Article Features Anna Caballero

Engaging the Community in Salinas: How Residents Saved the Libraries

Anna Caballero is former mayor of Salinas and Assembly member for the 28th District.

On May 3, 2005, residents of the City of Salinas appeared at the city council meeting to make a most unusual request: Consider placing an extra half-cent sales tax measure on the ballot to restore vital city services that had been reduced or eliminated during the financial crisis that impacted all California local governments beginning in 2003.

The residents who spoke that day had a full understanding of the financial and service issues faced by the city. Their understanding was the result of concerted and consistent efforts to inform and engage residents as Salinas was forced to reduce services, lay off employees and close facilities because of declining revenues and state take-aways of local government revenue. City efforts focused on extensive use of reports to the council and community during regular city council meetings, and special meetings of the city council to allow full participation by the public, city employees, labor organizations and other interested parties. The city’s financial and budget reports were placed on its website to allow users full access to information being considered by the city council.

The financial and budget discussions started long before the reality of the crisis impacted the city. Staff and council began a series of reports charting facts that would result in the required reduction of services and programs. Multi-year financial projections detailed the impact of the recession, state raids on local government revenue, the increasing costs of health and retirement programs, and the actions that would be required to maintain the city’s financial solvency. Reductions were discussed far in advance of when they would take place. The guiding principle of the city’s strategy was “no surprises” so there was ample opportunity to review the city’s finances.

To reduce its general fund budget by more than $15 million, every city employee agreed to salary and benefit concessions. The city’s critical paramedic program was maintained because the local International Association of Fire Fighters bargaining unit provided economic concessions to maintain the program. The participation of employees in these efforts to save services was recognized by the community and greatly enhanced the city’s credibility as it managed the developing financial crisis.

Rallying Cry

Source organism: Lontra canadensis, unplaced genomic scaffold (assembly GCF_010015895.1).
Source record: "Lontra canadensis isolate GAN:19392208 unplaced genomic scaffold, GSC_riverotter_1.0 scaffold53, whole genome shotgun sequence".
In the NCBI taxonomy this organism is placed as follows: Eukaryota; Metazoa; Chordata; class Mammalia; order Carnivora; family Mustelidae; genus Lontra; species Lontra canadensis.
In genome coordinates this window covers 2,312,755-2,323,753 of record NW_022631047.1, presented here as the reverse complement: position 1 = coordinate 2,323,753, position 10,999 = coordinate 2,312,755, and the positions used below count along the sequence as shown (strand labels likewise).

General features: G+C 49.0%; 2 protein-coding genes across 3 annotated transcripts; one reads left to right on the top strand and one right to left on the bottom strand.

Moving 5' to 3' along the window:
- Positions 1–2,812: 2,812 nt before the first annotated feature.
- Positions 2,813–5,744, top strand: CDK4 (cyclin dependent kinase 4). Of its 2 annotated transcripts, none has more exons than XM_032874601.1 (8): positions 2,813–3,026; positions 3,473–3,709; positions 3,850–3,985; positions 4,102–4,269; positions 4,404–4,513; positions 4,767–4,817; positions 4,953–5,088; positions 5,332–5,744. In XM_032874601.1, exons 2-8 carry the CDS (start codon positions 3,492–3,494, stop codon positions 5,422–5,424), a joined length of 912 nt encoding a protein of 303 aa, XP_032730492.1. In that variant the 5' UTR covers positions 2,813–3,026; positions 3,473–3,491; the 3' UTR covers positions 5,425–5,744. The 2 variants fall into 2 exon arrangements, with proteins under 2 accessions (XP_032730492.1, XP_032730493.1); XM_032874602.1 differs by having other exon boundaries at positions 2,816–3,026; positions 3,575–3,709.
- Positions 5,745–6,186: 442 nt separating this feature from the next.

As the city council made the very difficult decisions required to maintain financial integrity, it became increasingly apparent that basic services were jeopardized and that only a community-based effort could begin to solve the financial crisis. The city’s library services became the focus; the final act required to balance the budget was the closure of all of the city’s libraries. Many residents were horrified that Salinas, the birthplace of Nobel Prize-winning author John Steinbeck and home to the National Steinbeck Center, was on the verge of closing its libraries.

While public dialogue over the planned closure of the libraries intensified, I asked the community to help with a short-term solution until a longer-term solution could be implemented. The “Rally Salinas” campaign called upon the community to raise $500,000 in six months to keep the libraries open on a limited basis.

Beginning in spring 2005, Rally Salinas raised more than $800,000 in private dollars. The efforts could not have been successful if residents did not believe that the city was indeed in desperate financial shape. The success of Rally Salinas was yet another indication that residents truly understood the city’s dire financial situation.

In response to the early May request byresidents, the city council received a re-port describing options for placing a tax measure before the city’s voters to generate sufficient revenue to restore and maintain minimal levels of service for community safety, health and well-being. Members of the public again reiterated their support for such a measure, indicating that the community would suffer if services were not restored.